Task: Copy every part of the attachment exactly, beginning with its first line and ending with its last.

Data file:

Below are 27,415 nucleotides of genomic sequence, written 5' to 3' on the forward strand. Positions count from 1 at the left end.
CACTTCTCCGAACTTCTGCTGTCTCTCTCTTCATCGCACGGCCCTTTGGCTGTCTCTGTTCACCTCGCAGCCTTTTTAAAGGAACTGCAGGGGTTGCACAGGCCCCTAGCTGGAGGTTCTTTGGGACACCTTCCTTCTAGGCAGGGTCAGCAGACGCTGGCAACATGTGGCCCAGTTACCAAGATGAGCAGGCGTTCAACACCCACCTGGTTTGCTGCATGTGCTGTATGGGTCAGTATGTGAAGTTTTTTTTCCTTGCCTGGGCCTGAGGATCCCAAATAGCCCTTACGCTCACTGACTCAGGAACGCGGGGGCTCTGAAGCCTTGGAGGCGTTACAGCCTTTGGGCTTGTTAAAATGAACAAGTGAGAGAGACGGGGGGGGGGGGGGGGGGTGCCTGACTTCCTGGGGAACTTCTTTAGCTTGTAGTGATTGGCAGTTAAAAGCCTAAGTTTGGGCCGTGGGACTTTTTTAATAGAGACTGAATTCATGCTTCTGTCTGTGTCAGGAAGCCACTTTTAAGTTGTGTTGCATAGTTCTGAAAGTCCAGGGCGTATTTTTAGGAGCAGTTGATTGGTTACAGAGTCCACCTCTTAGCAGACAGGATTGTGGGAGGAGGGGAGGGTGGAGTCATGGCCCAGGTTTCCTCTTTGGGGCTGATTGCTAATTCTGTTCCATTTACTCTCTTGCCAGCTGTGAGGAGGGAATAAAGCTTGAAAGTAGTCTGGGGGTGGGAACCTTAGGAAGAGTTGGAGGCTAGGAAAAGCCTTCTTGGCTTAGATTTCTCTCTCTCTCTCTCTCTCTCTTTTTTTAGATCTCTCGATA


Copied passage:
Below are 27,415 nucleotides of genomic sequence, written 5' to 3' on the forward strand. Positions count from 1 at the left end.
CACTTCTCCGAACTTCTGCTGTCTCTCTCTTCATCGCACGGCCCTTTGGCTGTCTCTGTTCACCTCGCAGCCTTTTTAAAGGAACTGCAGGGGTTGCACAGGCCCCTAGCTGGAGGTTCTTTGGGACACCTTCCTTCTAGGCAGGGTCAGCAGACGCTGGCAACATGTGGCCCAGTTACCAAGATGAGCAGGCGTTCAACACCCACCTGGTTTGCTGCATGTGCTGTATGGGTCAGTATGTGAAGTTTTTTTTCCTTGCCTGGGCCTGAGGATCCCAAATAGCCCTTACGCTCACTGACTCAGGAACGCGGGGGCTCTGAAGCCTTGGAGGCGTTACAGCCTTTGGGCTTGTTAAAATGAACAAGTGAGAGAGACGGGGGGGGGGGGGGGGGGTGCCTGACTTCCTGGGGAACTTCTTTAGCTTGTAGTGATTGGCAGTTAAAAGCCTAAGTTTGGGCCGTGGGACTTTTTTAATAGAGACTGAATTCATGCTTCTGTCTGTGTCAGGAAGCCACTTTTAAGTTGTGTTGCATAGTTCTGAAAGTCCAGGGCGTATTTTTAGGAGCAGTTGATTGGTTACAGAGTCCACCTCTTAGCAGACAGGATTGTGGGAGGAGGGGAGGGTGGAGTCATGGCCCAGGTTTCCTCTTTGGGGCTGATTGCTAATTCTGTTCCATTTACTCTCTTGCCAGCTGTGAGGAGGGAATAAAGCTTGAAAGTAGTCTGGGGGTGGGAACCTTAGGAAGAGTTGGAGGCTAGGAAAAGCCTTCTTGGCTTAGATTTCTCTCTCTCTCTCTCTCTCTCTTTTTTTAGATCTCTCGATA